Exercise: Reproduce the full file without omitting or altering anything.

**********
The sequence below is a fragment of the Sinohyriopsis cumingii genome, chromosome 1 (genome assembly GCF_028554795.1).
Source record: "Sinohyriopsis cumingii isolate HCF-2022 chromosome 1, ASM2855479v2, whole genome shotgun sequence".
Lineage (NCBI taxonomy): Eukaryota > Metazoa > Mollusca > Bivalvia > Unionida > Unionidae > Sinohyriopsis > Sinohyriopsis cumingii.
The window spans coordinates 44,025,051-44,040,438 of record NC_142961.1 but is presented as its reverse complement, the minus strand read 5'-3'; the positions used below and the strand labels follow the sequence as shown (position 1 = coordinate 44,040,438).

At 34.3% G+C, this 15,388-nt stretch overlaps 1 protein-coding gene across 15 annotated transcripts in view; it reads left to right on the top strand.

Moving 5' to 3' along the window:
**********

The sequence below is a fragment of the Sinohyriopsis cumingii genome, chromosome 1 (genome assembly GCF_028554795.1).
Source record: "Sinohyriopsis cumingii isolate HCF-2022 chromosome 1, ASM2855479v2, whole genome shotgun sequence".
Lineage (NCBI taxonomy): Eukaryota > Metazoa > Mollusca > Bivalvia > Unionida > Unionidae > Sinohyriopsis > Sinohyriopsis cumingii.
The window spans coordinates 44,025,051-44,040,438 of record NC_142961.1 but is presented as its reverse complement, the minus strand read 5'-3'; the positions used below and the strand labels follow the sequence as shown (position 1 = coordinate 44,040,438).

At 34.3% G+C, this 15,388-nt stretch overlaps 1 protein-coding gene across 15 annotated transcripts in view; it reads left to right on the top strand.

Moving 5' to 3' along the window: